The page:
Posting Haphazardly

Are you using a post scheduler? You really should be. Automation has its issues, but as long as you make sure you’re around to maintain engagement when the posts go live, you’ll probably be fine.

The problem with not automating or scheduling your posts is that you tend to only post when you feel up to posting. One of two things will happen. Either you’ll stop posting when you don’t have ideas, or you’ll sit and agonize for hours over the posts you need to make, both missing your deadline and posting half-assed content when you finally do post.

The first issue is the haphazard schedule. One of the biggest factors for maintaining reach on Facebook is always having a presence in your followers’ feeds. If you lapse for too long, you’ll lose that valuable space. Engagement will drop – because there are no posts to engage with – and consequently, so will your reach.

Write posts when you have inspiration and schedule them out, so you always have something to write. The same applies to your blog as well, so you should always have something new to post.

Posting Without Proofreading

Nothing is worse than trying to read a Facebook stats and finding ti full of errors. Every time you write a post, you should go over it at least once to make sure all of the words are the appropriate words, to make sure everything is spelled properly, to make sure the grammar is correct and to make sure it can’t be misinterpreted as something damaging. Every one of those issues can kill engagement on a post, and encountering those issues more than once in a short time can demolish the influence a Facebook page has.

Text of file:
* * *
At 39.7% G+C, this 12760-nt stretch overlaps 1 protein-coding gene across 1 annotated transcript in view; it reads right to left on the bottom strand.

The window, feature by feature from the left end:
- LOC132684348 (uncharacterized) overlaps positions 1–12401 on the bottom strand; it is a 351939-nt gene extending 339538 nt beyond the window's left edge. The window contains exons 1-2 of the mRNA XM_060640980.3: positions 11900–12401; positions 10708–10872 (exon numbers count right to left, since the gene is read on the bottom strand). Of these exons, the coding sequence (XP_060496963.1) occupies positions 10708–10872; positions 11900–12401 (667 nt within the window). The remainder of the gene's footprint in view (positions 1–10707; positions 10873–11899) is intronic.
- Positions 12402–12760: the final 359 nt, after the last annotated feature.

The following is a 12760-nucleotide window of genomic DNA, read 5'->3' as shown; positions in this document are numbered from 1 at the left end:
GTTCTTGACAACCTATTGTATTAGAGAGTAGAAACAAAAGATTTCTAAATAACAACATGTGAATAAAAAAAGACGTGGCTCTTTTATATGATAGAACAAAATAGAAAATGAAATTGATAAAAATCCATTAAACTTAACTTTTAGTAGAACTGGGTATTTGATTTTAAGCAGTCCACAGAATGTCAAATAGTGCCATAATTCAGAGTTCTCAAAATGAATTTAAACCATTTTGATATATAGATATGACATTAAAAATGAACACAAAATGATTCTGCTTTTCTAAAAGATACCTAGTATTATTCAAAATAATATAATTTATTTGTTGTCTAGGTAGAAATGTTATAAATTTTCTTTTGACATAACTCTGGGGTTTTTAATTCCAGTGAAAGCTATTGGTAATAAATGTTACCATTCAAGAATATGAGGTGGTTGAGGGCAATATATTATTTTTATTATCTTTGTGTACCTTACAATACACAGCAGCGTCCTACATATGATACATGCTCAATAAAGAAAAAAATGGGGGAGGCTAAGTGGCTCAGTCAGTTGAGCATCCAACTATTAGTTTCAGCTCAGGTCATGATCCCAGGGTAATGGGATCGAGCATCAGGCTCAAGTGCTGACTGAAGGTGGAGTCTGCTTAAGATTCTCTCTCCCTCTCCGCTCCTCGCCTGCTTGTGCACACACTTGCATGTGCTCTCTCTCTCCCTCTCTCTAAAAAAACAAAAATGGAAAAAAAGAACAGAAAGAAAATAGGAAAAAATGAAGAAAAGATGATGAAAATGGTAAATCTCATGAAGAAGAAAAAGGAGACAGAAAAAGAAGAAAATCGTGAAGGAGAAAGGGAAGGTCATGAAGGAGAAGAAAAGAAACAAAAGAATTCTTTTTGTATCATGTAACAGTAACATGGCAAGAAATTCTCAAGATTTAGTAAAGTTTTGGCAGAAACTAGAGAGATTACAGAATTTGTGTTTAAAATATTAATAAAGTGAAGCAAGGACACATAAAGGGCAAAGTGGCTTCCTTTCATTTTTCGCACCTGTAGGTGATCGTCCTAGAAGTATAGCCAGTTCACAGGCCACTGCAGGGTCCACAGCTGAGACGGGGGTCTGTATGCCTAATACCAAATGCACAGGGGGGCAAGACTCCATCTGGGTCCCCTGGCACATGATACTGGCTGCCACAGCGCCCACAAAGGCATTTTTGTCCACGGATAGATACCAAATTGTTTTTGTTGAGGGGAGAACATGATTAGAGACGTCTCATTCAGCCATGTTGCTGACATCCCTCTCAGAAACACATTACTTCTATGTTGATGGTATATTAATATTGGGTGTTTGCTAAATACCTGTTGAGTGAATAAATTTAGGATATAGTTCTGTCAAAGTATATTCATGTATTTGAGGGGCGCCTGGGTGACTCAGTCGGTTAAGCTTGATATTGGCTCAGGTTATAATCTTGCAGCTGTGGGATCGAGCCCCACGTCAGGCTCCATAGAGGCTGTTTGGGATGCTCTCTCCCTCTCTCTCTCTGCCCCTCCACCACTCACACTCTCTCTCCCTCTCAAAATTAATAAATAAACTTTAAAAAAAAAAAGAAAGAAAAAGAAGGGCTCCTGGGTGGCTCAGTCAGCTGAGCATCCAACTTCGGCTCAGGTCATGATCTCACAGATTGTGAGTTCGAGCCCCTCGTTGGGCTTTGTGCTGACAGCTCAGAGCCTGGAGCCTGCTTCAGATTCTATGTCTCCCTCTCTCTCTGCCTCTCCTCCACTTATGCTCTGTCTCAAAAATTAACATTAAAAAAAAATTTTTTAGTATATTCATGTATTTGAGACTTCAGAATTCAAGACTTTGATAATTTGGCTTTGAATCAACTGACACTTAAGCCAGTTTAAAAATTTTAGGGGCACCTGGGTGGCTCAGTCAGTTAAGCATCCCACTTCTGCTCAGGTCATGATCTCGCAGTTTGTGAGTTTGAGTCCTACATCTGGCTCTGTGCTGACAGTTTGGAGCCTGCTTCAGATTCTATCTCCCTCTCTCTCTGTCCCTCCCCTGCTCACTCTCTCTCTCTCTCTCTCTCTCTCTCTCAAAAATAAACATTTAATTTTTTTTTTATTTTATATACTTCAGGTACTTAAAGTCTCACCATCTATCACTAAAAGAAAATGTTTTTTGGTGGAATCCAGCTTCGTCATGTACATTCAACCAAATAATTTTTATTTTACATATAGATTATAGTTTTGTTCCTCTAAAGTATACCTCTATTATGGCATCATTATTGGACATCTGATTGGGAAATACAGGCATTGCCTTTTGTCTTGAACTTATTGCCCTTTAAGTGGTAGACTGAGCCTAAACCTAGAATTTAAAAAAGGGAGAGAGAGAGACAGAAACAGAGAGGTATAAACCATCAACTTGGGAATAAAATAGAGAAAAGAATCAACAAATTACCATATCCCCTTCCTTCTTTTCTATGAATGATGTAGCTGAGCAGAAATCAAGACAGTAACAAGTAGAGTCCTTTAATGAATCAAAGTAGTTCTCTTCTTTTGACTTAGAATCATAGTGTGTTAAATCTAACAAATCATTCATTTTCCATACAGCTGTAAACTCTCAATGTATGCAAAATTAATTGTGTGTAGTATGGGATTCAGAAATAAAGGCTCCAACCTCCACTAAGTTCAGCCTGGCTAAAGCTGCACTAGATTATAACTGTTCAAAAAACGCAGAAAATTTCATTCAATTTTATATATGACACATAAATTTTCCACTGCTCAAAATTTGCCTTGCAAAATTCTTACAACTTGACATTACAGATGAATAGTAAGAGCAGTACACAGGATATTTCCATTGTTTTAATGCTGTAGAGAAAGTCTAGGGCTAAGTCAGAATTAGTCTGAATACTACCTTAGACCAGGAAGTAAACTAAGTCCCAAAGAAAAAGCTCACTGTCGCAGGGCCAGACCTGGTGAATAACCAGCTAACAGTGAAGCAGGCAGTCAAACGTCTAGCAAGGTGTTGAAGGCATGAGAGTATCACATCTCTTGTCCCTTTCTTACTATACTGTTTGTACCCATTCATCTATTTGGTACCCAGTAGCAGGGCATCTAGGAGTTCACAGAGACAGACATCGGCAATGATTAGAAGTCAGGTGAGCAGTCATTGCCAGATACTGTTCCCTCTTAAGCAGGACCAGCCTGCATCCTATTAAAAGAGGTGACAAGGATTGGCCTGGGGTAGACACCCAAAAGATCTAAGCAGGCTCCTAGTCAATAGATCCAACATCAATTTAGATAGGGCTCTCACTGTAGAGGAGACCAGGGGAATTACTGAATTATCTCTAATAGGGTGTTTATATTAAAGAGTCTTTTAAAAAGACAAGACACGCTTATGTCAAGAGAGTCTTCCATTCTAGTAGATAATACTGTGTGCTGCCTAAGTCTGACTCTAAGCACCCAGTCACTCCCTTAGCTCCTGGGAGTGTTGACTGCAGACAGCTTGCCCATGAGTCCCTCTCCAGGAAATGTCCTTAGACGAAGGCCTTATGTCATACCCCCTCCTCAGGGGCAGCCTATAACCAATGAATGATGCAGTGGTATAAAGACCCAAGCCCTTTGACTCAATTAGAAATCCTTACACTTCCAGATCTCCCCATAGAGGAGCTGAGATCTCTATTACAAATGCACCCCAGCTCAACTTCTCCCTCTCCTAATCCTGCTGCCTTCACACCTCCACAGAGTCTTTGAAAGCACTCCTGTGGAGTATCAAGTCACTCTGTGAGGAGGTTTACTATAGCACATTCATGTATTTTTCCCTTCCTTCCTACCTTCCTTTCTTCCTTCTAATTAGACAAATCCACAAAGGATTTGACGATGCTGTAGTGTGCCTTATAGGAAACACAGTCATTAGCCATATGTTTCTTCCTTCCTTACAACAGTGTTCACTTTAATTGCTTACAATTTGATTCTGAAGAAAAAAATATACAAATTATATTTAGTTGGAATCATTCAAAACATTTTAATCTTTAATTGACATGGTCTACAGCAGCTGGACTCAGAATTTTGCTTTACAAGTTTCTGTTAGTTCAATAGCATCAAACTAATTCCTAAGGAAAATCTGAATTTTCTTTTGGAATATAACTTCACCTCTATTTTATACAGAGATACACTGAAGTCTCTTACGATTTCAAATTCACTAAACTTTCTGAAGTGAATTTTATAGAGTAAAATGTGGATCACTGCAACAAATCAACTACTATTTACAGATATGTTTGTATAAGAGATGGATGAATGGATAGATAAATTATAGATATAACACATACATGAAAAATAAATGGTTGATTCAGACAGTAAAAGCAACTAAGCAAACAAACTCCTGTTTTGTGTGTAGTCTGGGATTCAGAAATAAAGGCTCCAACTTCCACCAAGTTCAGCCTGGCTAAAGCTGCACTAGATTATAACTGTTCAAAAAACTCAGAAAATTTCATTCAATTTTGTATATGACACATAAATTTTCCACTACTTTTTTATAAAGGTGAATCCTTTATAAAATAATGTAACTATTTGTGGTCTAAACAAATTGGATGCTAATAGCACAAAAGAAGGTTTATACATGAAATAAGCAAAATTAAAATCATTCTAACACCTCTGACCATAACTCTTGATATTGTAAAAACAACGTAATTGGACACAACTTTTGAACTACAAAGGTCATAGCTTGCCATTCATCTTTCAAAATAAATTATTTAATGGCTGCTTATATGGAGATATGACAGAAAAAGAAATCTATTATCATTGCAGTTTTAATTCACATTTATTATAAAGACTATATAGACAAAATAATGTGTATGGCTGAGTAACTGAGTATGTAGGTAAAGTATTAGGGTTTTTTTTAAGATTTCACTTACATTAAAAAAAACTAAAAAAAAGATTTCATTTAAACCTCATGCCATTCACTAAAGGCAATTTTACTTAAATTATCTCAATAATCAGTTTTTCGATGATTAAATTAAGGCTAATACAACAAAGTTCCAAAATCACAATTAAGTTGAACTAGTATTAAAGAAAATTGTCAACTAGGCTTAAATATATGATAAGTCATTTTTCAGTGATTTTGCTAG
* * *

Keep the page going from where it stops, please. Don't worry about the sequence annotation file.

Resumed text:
Posting Trite, Outdated Content

There’s a fine line between bringing back content you’ve posted before, and posting boring reposted content.

If you have a handful of popular blog posts and you’ve shared them all before, it’s okay to share them again in a best-of roundup. This gives you a new wave of exposure from people who saw it before and didn’t get to read, or who read it before and want to share it again now.

On the other hand, if you have a slew of old blog posts that weren’t really all that popular, another round of promotion isn’t going to set things right. Rather than try to emphasize driving traffic to content that doesn’t magnetically attract it on its own, you should let those old posts be.

You also should avoid posting “news” when it’s not news. Weighing in on celebrity gossip days after it’s relevant is old news.

Be especially wary of memes. The right meme used at the right time can go incredibly viral, but if you’re trying to force that viral sensation, you’re going to come across as trying too hard. This is more true than ever in this era of Twitter, Tumblr and Reddit, where a meme can be born, live a day, and die a shameful death in the span of hours. It would be like me coming in to illustrate these points with scumbag steve or advice animals. It’s old and worn out; it just doesn’t work.